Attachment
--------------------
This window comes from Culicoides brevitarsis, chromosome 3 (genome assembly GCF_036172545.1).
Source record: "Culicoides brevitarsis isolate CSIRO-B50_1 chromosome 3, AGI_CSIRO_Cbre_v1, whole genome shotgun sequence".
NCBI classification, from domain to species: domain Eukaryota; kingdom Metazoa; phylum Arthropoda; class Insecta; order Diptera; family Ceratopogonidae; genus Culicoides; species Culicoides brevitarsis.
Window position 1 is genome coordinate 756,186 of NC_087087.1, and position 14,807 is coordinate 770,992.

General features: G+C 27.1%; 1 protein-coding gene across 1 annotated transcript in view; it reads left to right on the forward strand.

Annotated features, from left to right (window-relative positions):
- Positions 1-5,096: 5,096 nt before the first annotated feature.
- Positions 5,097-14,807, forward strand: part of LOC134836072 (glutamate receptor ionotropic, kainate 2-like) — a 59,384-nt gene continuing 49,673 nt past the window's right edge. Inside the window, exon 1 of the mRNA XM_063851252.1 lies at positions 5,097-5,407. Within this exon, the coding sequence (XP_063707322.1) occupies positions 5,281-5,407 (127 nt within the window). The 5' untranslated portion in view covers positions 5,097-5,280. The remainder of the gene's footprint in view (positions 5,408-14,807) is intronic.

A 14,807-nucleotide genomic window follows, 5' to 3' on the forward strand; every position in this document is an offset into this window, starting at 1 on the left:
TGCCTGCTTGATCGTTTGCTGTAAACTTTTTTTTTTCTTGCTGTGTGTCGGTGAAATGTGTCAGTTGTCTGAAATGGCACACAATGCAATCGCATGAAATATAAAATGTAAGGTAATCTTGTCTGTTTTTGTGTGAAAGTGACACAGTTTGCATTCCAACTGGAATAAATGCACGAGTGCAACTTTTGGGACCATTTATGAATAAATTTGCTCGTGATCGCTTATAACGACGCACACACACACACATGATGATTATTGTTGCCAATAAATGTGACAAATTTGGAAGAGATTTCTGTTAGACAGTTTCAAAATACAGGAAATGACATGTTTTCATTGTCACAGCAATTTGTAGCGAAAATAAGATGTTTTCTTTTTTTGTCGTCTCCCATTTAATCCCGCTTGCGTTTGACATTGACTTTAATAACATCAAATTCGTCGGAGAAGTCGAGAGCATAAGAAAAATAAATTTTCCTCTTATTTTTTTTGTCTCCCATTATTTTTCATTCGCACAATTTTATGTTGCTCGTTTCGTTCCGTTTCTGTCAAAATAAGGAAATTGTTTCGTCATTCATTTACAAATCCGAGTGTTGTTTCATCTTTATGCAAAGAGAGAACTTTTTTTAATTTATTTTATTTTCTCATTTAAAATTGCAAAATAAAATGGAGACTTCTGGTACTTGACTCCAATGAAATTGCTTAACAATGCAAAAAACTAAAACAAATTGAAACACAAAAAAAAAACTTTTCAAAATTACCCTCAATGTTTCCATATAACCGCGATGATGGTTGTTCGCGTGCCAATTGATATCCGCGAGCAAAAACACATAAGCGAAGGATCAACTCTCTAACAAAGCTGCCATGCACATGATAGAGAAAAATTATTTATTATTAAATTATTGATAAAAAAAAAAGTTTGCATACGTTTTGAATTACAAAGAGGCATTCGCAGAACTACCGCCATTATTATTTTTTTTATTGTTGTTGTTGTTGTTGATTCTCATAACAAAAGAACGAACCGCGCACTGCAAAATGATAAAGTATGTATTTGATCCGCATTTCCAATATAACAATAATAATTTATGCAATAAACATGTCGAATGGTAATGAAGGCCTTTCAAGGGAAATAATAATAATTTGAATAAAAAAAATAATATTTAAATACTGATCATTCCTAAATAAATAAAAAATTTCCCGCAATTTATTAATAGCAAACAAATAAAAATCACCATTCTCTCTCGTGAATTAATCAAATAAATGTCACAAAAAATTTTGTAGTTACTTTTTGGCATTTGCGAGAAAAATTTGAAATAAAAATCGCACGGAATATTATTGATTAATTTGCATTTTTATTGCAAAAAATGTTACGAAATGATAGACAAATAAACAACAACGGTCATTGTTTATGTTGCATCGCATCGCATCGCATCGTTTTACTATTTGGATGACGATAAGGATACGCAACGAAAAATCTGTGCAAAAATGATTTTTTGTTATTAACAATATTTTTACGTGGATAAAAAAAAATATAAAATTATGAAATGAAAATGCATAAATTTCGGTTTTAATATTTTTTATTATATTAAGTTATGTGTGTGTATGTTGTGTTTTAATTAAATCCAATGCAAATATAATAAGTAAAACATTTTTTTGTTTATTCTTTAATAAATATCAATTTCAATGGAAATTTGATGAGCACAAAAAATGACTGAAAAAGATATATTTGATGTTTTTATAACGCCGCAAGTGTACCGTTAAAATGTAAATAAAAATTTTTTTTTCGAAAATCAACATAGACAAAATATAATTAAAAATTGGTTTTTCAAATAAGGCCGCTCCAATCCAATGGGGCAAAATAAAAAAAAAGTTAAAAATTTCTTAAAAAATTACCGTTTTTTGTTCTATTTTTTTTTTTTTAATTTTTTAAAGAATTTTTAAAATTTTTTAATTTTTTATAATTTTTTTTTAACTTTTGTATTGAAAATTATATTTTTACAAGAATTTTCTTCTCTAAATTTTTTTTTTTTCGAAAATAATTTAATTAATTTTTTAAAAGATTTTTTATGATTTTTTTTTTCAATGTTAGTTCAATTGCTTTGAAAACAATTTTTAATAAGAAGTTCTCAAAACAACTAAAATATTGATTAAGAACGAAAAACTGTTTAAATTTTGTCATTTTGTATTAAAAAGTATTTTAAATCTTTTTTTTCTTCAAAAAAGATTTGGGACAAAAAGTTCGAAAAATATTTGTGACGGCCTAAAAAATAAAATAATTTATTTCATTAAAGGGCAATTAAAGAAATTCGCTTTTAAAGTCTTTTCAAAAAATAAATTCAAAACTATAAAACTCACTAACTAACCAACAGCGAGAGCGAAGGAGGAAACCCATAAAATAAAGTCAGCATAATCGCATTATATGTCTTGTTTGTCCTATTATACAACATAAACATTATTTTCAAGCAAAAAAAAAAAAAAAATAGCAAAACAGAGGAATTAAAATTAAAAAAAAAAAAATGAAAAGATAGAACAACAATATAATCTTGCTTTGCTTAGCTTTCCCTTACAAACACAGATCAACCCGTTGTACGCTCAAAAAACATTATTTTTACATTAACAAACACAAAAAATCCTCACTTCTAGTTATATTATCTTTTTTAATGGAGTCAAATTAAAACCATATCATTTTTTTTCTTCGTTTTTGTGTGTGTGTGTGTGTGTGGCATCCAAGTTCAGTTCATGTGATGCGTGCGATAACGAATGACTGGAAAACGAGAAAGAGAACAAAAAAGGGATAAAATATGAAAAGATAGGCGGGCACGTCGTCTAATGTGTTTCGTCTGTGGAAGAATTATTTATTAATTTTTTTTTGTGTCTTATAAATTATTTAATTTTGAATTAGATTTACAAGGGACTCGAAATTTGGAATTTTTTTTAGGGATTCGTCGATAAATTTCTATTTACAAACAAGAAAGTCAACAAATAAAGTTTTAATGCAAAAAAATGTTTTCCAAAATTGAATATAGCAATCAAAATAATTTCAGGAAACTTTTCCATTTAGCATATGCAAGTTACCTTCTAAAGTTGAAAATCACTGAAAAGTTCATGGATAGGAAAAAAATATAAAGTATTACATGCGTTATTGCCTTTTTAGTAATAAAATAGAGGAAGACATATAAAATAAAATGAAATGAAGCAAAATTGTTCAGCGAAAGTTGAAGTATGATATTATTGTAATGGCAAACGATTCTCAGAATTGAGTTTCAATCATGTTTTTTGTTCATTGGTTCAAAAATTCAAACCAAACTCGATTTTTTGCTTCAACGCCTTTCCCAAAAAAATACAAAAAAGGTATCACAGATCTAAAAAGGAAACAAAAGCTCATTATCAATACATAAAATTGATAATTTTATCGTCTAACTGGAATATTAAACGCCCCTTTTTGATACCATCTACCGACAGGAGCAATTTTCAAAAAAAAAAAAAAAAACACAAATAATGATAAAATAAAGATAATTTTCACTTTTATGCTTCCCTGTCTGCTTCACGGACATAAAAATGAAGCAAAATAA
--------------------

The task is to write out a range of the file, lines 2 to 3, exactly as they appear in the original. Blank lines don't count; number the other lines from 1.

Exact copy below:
Source record: "Culicoides brevitarsis isolate CSIRO-B50_1 chromosome 3, AGI_CSIRO_Cbre_v1, whole genome shotgun sequence".
NCBI classification, from domain to species: domain Eukaryota; kingdom Metazoa; phylum Arthropoda; class Insecta; order Diptera; family Ceratopogonidae; genus Culicoides; species Culicoides brevitarsis.